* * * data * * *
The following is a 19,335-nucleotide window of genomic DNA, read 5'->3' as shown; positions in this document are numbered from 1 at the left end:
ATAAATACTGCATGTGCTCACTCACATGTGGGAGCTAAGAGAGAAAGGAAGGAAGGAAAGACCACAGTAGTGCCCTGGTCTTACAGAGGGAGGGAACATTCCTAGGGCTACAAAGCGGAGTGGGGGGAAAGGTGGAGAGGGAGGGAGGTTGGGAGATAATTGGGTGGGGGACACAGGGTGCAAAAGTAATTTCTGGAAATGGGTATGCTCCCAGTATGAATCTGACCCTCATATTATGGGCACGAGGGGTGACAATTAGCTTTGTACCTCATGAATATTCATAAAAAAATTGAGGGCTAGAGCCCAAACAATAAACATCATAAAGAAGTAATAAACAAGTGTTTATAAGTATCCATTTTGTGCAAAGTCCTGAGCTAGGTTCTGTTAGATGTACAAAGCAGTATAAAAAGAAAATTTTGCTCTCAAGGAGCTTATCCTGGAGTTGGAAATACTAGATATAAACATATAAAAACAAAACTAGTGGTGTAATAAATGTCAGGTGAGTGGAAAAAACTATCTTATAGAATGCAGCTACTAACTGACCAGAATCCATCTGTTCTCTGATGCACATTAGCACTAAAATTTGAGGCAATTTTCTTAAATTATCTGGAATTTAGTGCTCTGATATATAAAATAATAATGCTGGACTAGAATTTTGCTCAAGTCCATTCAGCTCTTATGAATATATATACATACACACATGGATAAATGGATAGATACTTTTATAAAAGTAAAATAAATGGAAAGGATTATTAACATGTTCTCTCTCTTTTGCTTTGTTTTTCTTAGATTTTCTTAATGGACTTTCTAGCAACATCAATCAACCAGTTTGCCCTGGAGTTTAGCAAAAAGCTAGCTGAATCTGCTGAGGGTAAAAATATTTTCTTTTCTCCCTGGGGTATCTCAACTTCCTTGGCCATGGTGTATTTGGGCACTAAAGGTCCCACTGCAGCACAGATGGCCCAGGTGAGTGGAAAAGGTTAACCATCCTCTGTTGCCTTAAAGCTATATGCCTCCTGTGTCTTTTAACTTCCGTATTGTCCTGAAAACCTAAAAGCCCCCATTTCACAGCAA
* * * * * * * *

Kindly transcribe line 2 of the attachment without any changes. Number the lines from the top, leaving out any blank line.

ATAAATACTGCATGTGCTCACTCACATGTGGGAGCTAAGAGAGAAAGGAAGGAAGGAAAGACCACAGTAGTGCCCTGGTCTTACAGAGGGAGGGAACATTCCTAGGGCTACAAAGCGGAGTGGGGGGAAAGGTGGAGAGGGAGGGAGGTTGGGAGATAATTGGGTGGGGGACACAGGGTGCAAAAGTAATTTCTGGAAATGGGTATGCTCCCAGTATGAATCTGACCCTCATATTATGGGCACGAGGGGTGACAATTAGCTTTGTACCTCATGAATATTCATAAAAAAATTGAGGGCTAGAGCCCAAACAATAAACATCATAAAGAAGTAATAAACAAGTGTTTATAAGTATCCATTTTGTGCAAAGTCCTGAGCTAGGTTCTGTTAGATGTACAAAGCAGTATAAAAAGAAAATTTTGCTCTCAAGGAGCTTATCCTGGAGTTGGAAATACTAGATATAAACATATAAAAACAAAACTAGTGGTGTAATAAATGTCAGGTGAGTGGAAAAAACTATCTTATAGAATGCAGCTACTAACTGACCAGAATCCATCTGTTCTCTGATGCACATTAGCACTAAAATTTGAGGCAATTTTCTTAAATTATCTGGAATTTAGTGCTCTGATATATAAAATAATAATGCTGGACTAGAATTTTGCTCAAGTCCATTCAGCTCTTATGAATATATATACATACACACATGGATAAATGGATAGATACTTTTATAAAAGTAAAATAAATGGAAAGGATTATTAACATGTTCTCTCTCTTTTGCTTTGTTTTTCTTAGATTTTCTTAATGGACTTTCTAGCAACATCAATCAACCAGTTTGCCCTGGAGTTTAGCAAAAAGCTAGCTGAATCTGCTGAGGGTAAAAATATTTTCTTTTCTCCCTGGGGTATCTCAACTTCCTTGGCCATGGTGTATTTGGGCACTAAAGGTCCCACTGCAGCACAGATGGCCCAGGTGAGTGGAAAAGGTTAACCATCCTCTGTTGCCTTAAAGCTATATGCCTCCTGTGTCTTTTAACTTCCGTATTGTCCTGAAAACCTAAAAGCCCCCATTTCACAGCAA